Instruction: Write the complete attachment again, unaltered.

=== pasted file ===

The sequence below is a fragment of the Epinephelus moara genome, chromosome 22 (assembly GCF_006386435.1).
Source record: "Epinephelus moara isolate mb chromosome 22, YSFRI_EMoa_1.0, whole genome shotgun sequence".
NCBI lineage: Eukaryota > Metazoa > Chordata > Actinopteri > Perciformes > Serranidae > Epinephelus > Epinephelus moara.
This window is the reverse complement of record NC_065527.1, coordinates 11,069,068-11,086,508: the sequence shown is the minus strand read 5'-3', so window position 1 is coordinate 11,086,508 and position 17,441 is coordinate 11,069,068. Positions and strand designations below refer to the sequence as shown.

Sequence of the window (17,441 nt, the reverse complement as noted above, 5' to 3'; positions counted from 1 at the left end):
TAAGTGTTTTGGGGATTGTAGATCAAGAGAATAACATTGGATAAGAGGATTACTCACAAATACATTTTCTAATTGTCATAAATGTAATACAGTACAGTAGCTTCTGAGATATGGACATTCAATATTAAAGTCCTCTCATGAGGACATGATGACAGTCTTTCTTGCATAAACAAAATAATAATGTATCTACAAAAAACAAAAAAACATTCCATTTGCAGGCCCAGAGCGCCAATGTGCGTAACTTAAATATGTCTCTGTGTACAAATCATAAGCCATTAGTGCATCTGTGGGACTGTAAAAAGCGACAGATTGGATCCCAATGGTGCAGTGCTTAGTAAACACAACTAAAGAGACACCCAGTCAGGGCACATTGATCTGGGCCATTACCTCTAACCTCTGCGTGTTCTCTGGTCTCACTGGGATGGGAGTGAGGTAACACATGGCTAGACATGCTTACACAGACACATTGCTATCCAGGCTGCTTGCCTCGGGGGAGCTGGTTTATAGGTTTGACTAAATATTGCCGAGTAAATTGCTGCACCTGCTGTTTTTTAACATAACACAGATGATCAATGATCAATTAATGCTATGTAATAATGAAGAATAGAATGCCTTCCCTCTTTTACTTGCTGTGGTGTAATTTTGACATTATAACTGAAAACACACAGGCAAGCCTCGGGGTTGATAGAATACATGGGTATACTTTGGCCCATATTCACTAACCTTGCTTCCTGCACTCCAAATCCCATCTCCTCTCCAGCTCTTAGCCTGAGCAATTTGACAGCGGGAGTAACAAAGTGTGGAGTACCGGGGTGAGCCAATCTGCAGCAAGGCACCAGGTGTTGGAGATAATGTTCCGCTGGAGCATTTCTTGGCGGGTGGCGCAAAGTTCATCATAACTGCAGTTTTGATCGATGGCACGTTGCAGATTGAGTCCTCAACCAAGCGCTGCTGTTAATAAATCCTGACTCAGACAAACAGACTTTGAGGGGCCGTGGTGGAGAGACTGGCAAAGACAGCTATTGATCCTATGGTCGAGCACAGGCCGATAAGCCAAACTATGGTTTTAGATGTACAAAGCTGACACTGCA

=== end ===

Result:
The sequence below is a fragment of the Epinephelus moara genome, chromosome 22 (assembly GCF_006386435.1).
Source record: "Epinephelus moara isolate mb chromosome 22, YSFRI_EMoa_1.0, whole genome shotgun sequence".
NCBI lineage: Eukaryota > Metazoa > Chordata > Actinopteri > Perciformes > Serranidae > Epinephelus > Epinephelus moara.
This window is the reverse complement of record NC_065527.1, coordinates 11,069,068-11,086,508: the sequence shown is the minus strand read 5'-3', so window position 1 is coordinate 11,086,508 and position 17,441 is coordinate 11,069,068. Positions and strand designations below refer to the sequence as shown.

Sequence of the window (17,441 nt, the reverse complement as noted above, 5' to 3'; positions counted from 1 at the left end):
TAAGTGTTTTGGGGATTGTAGATCAAGAGAATAACATTGGATAAGAGGATTACTCACAAATACATTTTCTAATTGTCATAAATGTAATACAGTACAGTAGCTTCTGAGATATGGACATTCAATATTAAAGTCCTCTCATGAGGACATGATGACAGTCTTTCTTGCATAAACAAAATAATAATGTATCTACAAAAAACAAAAAAACATTCCATTTGCAGGCCCAGAGCGCCAATGTGCGTAACTTAAATATGTCTCTGTGTACAAATCATAAGCCATTAGTGCATCTGTGGGACTGTAAAAAGCGACAGATTGGATCCCAATGGTGCAGTGCTTAGTAAACACAACTAAAGAGACACCCAGTCAGGGCACATTGATCTGGGCCATTACCTCTAACCTCTGCGTGTTCTCTGGTCTCACTGGGATGGGAGTGAGGTAACACATGGCTAGACATGCTTACACAGACACATTGCTATCCAGGCTGCTTGCCTCGGGGGAGCTGGTTTATAGGTTTGACTAAATATTGCCGAGTAAATTGCTGCACCTGCTGTTTTTTAACATAACACAGATGATCAATGATCAATTAATGCTATGTAATAATGAAGAATAGAATGCCTTCCCTCTTTTACTTGCTGTGGTGTAATTTTGACATTATAACTGAAAACACACAGGCAAGCCTCGGGGTTGATAGAATACATGGGTATACTTTGGCCCATATTCACTAACCTTGCTTCCTGCACTCCAAATCCCATCTCCTCTCCAGCTCTTAGCCTGAGCAATTTGACAGCGGGAGTAACAAAGTGTGGAGTACCGGGGTGAGCCAATCTGCAGCAAGGCACCAGGTGTTGGAGATAATGTTCCGCTGGAGCATTTCTTGGCGGGTGGCGCAAAGTTCATCATAACTGCAGTTTTGATCGATGGCACGTTGCAGATTGAGTCCTCAACCAAGCGCTGCTGTTAATAAATCCTGACTCAGACAAACAGACTTTGAGGGGCCGTGGTGGAGAGACTGGCAAAGACAGCTATTGATCCTATGGTCGAGCACAGGCCGATAAGCCAAACTATGGTTTTAGATGTACAAAGCTGACACTGCA